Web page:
Navigation Links
Fish gelatin: Ultra-high-tech biomedical uses ahead?
Date:11/8/2010

Natural gelatin, extracted from the shiny skin of a seagoing fish called Alaskan pollock, may someday be put to intriguing new biomedical uses. US Department of Agriculture (USDA) chemist Bor-Sen Chiou is developing strong yet pliable sheets, known as films or membranes, that might be made from a blend of gelatin from the fish skins and a bioplastic called polylactic acid or PLA that's produced from fermented corn sugar.

The fish- and corn-derived films might be suitable for use commercially in tissue-engineering laboratories that would produce semi-synthetic tissue for repair of injured bone or cartilage, for example. That might speed patients' recovery times, given that damaged bone and cartilage are often slow to form tissue needed for self-repair.

Chiou is testing the experimental films in his laboratory at the Agricultural Research Service (ARS) Western Regional Research Center in Albany, Calif. ARS is the USDA's chief intramural scientific research agency.

At the Albany center, Chiou and colleagues use an ultra-high-tech process known as "electrospinning" to literally spin together the fish gelatin and the polylactic acid to form slender, submicroscopic fibers. When amassed, these nanofibers form sheets of a milky white film or membrane.

In tomorrow's tissue-engineering labs, the films could be "seeded" with cultures of human cells. The nanofibers would provide the infinitesimally small scaffolding or support matrices upon which the cells could replicate. Later, the tissue resulting from the replicating cells could be used as transplants.

The fish-and-PLA membranes are not expected to pose problems such as allergic reactions. Some surgically implanted medical devices already in use today are made of PLA, or contain components made of PLA.

Chiou and his colleagueschemist Roberto Avena-Bustillos and technicians Haani Jafri and Tina Williamsmay be the first to use a blend of fish gelatin and corn-derived plastic to make next-generation nanofibers. They are collaborating in the research with food technologists Peter J. Bechtel and Cynthia K. Bower of the ARS Subarctic Agricultural Research Unit in Kodiak, Alaska, in seeking new uses for fish skins and other leftovers from Alaska's fish-processing plants.


'/>"/>

Contact: Marcia Wood
Marcia.Wood@ars.usda.gov
301-504-1662
United States Department of Agriculture -- Research, Education and Economics
Source:Eurekalert

Related biology news :

1. Plagiarism sleuths tackle full-text biomedical articles
2. UMMS biomedical researchers develop more reliable, less expensive synthetic graft material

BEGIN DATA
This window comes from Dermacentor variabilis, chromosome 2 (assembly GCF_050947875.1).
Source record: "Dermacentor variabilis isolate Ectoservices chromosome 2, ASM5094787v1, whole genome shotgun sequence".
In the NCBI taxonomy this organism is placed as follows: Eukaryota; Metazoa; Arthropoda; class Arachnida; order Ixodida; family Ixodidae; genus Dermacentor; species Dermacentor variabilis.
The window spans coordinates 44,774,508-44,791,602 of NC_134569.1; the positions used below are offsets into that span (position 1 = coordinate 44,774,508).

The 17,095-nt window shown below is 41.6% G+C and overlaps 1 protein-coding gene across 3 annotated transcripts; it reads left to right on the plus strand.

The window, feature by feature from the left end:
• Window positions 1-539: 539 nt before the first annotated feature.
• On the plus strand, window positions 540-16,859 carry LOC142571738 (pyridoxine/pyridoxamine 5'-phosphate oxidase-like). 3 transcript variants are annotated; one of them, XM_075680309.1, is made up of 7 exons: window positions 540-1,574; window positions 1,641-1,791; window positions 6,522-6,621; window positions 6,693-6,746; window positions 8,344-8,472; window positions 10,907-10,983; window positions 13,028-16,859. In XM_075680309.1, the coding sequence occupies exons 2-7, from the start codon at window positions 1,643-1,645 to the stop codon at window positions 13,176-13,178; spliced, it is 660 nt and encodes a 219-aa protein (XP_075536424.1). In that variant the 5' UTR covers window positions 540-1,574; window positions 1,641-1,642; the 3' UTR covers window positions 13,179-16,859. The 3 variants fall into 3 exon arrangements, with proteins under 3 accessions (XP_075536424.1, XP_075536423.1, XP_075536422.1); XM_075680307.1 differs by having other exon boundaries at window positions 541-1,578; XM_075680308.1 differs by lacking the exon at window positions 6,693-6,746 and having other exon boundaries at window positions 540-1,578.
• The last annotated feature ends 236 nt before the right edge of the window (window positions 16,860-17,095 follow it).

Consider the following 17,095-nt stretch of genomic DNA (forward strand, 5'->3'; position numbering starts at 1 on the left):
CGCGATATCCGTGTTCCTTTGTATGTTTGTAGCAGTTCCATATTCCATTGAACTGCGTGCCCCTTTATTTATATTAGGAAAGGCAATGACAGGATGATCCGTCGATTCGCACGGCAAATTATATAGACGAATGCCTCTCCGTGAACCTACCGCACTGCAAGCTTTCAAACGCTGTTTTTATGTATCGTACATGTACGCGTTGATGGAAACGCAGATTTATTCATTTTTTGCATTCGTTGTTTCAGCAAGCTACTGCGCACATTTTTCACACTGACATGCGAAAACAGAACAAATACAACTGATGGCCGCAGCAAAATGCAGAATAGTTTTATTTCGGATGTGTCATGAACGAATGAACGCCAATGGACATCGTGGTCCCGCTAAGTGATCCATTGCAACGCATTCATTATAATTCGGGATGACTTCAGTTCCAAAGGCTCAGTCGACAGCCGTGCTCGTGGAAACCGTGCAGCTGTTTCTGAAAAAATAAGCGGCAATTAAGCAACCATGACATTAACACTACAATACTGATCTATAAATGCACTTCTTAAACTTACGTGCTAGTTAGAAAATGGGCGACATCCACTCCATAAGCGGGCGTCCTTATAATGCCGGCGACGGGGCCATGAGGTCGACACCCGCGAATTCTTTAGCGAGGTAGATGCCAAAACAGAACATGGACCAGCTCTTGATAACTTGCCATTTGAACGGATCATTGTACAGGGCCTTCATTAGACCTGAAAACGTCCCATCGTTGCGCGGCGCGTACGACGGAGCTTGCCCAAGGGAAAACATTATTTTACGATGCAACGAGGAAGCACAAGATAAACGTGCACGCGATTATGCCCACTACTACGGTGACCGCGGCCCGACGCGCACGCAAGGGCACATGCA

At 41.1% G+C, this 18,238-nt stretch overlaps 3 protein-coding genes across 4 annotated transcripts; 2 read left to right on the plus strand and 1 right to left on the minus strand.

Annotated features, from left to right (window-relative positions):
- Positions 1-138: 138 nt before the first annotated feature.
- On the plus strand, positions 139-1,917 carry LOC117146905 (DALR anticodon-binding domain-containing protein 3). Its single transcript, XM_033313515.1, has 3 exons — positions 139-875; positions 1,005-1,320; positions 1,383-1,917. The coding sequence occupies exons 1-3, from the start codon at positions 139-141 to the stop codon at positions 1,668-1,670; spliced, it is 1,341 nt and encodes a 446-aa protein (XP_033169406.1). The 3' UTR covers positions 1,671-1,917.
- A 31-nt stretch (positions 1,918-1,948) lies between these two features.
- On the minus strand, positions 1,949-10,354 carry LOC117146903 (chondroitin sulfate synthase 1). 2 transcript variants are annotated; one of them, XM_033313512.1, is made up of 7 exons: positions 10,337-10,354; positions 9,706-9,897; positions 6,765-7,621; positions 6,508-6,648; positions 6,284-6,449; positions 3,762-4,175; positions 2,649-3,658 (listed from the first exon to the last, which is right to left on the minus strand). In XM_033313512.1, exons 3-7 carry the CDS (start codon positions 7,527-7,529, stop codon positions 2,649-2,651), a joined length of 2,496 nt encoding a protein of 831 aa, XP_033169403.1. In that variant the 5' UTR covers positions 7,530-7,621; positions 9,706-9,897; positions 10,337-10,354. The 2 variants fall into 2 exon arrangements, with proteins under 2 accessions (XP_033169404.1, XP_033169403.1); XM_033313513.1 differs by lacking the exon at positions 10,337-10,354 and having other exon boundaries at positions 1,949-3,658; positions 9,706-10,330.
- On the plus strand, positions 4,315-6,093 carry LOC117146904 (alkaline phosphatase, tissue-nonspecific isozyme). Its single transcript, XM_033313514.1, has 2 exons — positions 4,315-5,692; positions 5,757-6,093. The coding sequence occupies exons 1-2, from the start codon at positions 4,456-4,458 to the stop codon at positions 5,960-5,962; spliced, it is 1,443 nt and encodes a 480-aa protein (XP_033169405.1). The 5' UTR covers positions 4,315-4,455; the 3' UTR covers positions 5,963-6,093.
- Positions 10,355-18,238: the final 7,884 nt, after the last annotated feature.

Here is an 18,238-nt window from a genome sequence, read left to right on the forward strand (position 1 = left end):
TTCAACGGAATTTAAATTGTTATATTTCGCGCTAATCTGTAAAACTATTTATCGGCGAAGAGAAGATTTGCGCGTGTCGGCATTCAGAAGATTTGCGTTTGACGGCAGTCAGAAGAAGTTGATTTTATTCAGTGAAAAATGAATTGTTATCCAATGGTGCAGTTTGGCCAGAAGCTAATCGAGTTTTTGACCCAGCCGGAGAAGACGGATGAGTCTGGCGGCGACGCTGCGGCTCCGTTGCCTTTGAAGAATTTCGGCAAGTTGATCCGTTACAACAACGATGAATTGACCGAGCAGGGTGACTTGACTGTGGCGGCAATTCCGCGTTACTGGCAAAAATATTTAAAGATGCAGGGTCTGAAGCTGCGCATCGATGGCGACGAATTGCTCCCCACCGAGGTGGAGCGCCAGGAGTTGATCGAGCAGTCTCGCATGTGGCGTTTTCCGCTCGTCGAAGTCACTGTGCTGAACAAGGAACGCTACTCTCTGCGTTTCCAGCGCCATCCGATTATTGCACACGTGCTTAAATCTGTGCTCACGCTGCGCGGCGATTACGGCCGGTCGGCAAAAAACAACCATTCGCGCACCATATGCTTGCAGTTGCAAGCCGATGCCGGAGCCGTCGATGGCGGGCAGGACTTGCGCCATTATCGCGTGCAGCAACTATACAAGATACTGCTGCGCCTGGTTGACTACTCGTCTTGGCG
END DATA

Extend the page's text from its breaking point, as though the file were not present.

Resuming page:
3. Knome Awards Human Exome Sequencing and Analysis to Biomedical Researchers
4. LSU receives $15 million grant from NIH to build biomedical research pipeline for Louisiana
5. MARC Travel Awards announced for the 2010 Biomedical Engineering Society Annual Meeting
6. Warrior worms discovered in snails; UCSB scientists see possible biomedical applications
7. SPADnet, a new concept for biomedical imaging, gets funded
8. Drs. Erik De Clercq and Anthony S. Fauci win 2010 Dr. Paul Janssen Award for Biomedical Research
9. Montana State University offers 6 new biomedical technologies for licensing
10. OSA launches new journal, Biomedical Optics Express
11. Biomedical scientist concerned about effects of oil spill on human health
Post Your Comments:
*Name:
*Comment:
*Email:
(Date:11/16/2016)... SANTA CLARA, Calif. , Nov. 16, 2016 /PRNewswire/ ... company enhancing user experience and security for consumer ... provider for the financial and retail industry, today ... more secure and convenient way to authenticate users ... now uses Sensory,s TrulySecure™ software which ...
(Date:11/14/2016)... Inc. ("xG" or the "Company") (Nasdaq: XGTI, XGTIW), a ... challenging operating environments, announced its results for the third ... conference call to discuss these results on November 15, ... Key Recent Accomplishments The ... Vislink Communication Systems. The purchase is expected to close ...
(Date:6/22/2016)... -- The American College of Medical Genetics and Genomics was once ... one of the fastest-growing trade shows during the Fastest 50 ... Las Vegas . Winners ... each of the following categories: net square feet of paid ... The 2015 ACMG Annual Meeting was ranked 23 out of ...
Breaking Biology News(10 mins):
(Date:12/7/2016)... -- Muse bio, a privately-held company leading the development of ... Kevin Ness has been appointed Chief Executive Officer ... Kevin succeeds Muse bio,s founding CEO Ryan ... as well as remains Slade Professor, Chemical and Biological ... the RAS Energy Institute at the University of Colorado, ...
(Date:12/7/2016)... ... December 07, 2016 , ... JULABO ... online shopping cart. The new website has been designed to provide the best ... allow customers to access detailed product information, read educational industry content as well ...
(Date:12/6/2016)... PA (PRWEB) , ... December ... ... part of the Almac Group, the world’s largest privately-held contract pharmaceutical development ... with inVentiv Health, a leading biopharma outsourcing company combining a leading CRO ...
(Date:12/6/2016)... ... December 06, 2016 , ... ... company, today announced it has acquired the assets of Theorem Clinical Research ... and focuses on clinical trial drug packaging, labeling, storage, reconciliation, and distribution ...
Breaking Biology Technology: